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Friday, 09/01/17

Twin Falls Fire Chief Tim Soule remains on paid administrative leave as the city continues in their investigation.  While officials will not say why, they did say it’s not criminal in nature.   Soule was hired in October 2016.

Raul Labrador hopes to shake things up as the 1st district congressman prepares his run to be the state’s governor.  One thing is if Labrador wins, one of his first requests will be that every state agency head resigns and re-applies for their job. 

Federal officials are awarding Idaho about $2 million in grants for 10 projects intended to protect water quality.  The U.S. Environmental Protection announced the awards yesterday to the Idaho Department of Environmental Quality.

Big changes are in the works at Stanley Lake and Redfish Lake.  This fall, the Sawtooth National Recreation Area will begin reconstruction of the Stanley Lake recreation complex, including relocation of the boat ramp and inlet campsites and restoration of the inlet wetlands. A new campground spur and campsites will be developed, the trailhead will be improved and a new trail will connect all facilities.

Security at Canyon County's tent jail has been improved in the areas where eight inmates were able to escape on six different occasions. The tent jail, called Pod 5, was built for inmates on work release, but overcrowding in the jail forced officials to relocate inmates outside.

A Boise Idaho jury has rejected a Boise man's claims of self-defense and convicted him of first-degree murder. The Ada County jury on Tuesday convicted 31-year-old Adam Bodenbach of killing 20-year-old Ryan Banks.

Idaho's Republican governor Butch Otter has praised former Democratic Governor Cecil D. Andrus, whose body is lying in state at the Idaho Capitol. Andres was Idaho's most recent Democratic governor in the heavily Republican state. Otter says the two were like a political odd couple when Otter served as lieutenant governor while Andrus was governor. Andrus also headed the U.S. Interior Department when Jimmy Carter was president.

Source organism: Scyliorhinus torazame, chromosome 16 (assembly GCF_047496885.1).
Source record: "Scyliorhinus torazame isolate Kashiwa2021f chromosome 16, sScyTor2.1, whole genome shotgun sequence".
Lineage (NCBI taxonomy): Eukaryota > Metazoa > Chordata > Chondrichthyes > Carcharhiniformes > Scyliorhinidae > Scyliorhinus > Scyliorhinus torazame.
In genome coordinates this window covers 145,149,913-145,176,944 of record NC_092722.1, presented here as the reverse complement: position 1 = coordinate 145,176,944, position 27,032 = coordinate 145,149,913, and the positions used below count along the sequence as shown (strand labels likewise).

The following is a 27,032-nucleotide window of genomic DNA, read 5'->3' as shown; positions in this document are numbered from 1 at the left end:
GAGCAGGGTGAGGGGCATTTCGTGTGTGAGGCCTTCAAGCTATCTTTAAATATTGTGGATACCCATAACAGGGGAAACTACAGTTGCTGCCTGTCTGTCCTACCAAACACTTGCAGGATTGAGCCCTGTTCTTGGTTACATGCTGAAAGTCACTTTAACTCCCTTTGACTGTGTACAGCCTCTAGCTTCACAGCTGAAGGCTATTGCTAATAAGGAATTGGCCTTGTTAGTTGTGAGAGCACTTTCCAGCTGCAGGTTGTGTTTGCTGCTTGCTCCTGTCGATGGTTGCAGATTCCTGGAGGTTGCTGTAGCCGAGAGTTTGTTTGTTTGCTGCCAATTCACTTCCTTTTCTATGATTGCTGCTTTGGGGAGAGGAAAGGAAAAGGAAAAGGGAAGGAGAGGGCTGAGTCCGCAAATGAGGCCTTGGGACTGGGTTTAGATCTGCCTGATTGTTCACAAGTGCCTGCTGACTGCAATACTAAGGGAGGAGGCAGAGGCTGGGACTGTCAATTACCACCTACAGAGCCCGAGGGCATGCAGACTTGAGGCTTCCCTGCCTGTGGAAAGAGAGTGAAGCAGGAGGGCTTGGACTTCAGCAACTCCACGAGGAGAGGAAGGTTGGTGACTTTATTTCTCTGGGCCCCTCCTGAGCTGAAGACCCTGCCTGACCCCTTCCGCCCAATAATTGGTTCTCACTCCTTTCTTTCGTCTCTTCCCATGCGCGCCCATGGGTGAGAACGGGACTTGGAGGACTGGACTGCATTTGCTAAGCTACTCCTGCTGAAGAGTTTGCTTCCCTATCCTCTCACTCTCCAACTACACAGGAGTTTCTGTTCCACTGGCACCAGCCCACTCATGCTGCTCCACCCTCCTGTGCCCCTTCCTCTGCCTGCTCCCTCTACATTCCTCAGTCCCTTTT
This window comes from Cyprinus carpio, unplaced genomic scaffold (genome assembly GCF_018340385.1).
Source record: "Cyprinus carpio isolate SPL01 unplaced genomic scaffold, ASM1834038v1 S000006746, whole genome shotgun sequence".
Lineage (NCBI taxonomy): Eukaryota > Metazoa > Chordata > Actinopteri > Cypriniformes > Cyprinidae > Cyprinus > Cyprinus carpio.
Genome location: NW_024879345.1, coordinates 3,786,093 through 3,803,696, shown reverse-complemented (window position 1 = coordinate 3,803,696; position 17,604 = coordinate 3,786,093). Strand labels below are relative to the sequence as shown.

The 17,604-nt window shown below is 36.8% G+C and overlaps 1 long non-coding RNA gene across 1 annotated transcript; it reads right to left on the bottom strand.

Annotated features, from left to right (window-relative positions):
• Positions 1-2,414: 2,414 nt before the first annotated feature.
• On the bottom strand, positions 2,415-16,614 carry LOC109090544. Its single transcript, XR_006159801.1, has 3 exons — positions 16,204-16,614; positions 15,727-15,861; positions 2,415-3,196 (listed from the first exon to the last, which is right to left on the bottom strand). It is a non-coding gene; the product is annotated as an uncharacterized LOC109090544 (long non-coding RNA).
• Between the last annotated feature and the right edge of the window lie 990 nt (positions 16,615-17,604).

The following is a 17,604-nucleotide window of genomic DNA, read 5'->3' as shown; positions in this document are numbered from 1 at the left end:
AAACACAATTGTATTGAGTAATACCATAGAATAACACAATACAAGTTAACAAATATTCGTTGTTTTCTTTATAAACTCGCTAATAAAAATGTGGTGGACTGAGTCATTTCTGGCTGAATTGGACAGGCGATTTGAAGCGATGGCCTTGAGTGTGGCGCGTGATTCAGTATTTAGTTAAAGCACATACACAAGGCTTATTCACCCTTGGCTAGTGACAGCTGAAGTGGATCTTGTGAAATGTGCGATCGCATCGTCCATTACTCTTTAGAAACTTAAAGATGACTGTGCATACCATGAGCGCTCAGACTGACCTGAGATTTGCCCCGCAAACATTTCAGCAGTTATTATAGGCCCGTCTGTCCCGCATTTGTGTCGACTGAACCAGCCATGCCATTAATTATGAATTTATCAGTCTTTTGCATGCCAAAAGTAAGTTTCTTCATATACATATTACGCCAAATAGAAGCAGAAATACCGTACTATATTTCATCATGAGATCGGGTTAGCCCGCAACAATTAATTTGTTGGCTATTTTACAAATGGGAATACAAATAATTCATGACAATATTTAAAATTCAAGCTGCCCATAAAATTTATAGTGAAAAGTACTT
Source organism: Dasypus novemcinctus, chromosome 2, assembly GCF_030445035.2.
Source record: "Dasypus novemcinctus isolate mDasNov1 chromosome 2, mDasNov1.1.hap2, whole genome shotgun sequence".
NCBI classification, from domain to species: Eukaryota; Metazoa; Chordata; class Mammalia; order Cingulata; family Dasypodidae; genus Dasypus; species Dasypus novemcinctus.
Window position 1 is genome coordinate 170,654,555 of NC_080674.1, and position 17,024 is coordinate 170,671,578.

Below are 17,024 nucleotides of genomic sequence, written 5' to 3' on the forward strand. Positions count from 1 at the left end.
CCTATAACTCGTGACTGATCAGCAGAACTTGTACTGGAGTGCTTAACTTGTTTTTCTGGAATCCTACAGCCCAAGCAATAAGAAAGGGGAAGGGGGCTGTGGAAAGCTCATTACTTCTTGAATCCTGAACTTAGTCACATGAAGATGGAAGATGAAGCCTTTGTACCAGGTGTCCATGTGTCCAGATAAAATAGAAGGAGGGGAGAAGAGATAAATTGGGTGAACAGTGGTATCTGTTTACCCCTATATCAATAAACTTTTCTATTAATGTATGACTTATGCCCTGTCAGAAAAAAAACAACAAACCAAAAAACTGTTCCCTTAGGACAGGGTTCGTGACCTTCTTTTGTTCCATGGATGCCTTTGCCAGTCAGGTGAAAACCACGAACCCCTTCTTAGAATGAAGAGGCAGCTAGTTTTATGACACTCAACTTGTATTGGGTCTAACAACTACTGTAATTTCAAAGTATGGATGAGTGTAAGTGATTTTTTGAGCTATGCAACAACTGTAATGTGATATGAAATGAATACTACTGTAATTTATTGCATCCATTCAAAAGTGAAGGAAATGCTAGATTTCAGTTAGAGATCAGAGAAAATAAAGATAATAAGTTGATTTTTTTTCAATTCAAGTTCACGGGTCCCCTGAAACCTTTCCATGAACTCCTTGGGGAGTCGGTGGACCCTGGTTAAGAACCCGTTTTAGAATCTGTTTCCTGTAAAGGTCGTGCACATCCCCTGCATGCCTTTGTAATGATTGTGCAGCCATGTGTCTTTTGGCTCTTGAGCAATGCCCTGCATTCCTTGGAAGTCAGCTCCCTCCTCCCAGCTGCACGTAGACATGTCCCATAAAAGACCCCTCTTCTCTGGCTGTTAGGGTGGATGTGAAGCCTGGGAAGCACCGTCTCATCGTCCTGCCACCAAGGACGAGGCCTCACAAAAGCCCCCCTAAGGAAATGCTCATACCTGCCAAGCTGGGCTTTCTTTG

Today:  Clear Sunny WINDS: NW 5-15 MPH HIGH: 87 (Mountains: 83)

Tonight:  Clear skies. Low 57F. (Mountains: 54) Winds SW at 10 to 15 mph.

Tomorrow:  Sunny skies. HIGH: 96 (Mountains: 87) Winds W at 5 to 10 mph.

HIGH: 98 (Mountains: 90)

HIGH: 98 (Mountains: 88)

HIGH: 96 (Mountains: 88)

HIGH: 96 (Mountains: 86)

THURSDAY: Mostly Sunny
HIGH: 95 (Mountains: 85)

September 1st: On this day

Born on this day in Sterrett, Texas, was American country music singer Boxcar Willie. "Boxcar Willie" was originally a character in a ballad he wrote, but he later adopted it as his own stage name. He died on April 12, 1999, interstate 35E and Farm to Market Road 664 in Red Oak, Texas was renamed Boxcar Willie Memorial Overpass.

Born on this day in Friars Point, Mississippi, was Conway Twitty (born Harold Lloyd Jenkins). Twitty held the record for the most #1 singles of any act with 55 #1 Billboard country hits until George Strait broke the record in 2006. Twitty who scored his first #1 in 1958 with “It's Only Make Believe" died on June 5, 1993 in Springfield, Missouri, at Cox South Hospital two months before the release of what would be his final studio album, Final Touches.

Born on this day in the Isle Of Man, England, was Barry Gibb, singer, songwritter and member of The Bee Gees. With his brothers he wrote "Islands in the Stream" which became a world-wide #1 hit for Kenny Rogers and Dolly Parton in 1983. The Gibbs originally wrote the song for Marvin Gaye in an R&B style, only later to change it for the Kenny Rogers album Eyes That See In The Dark.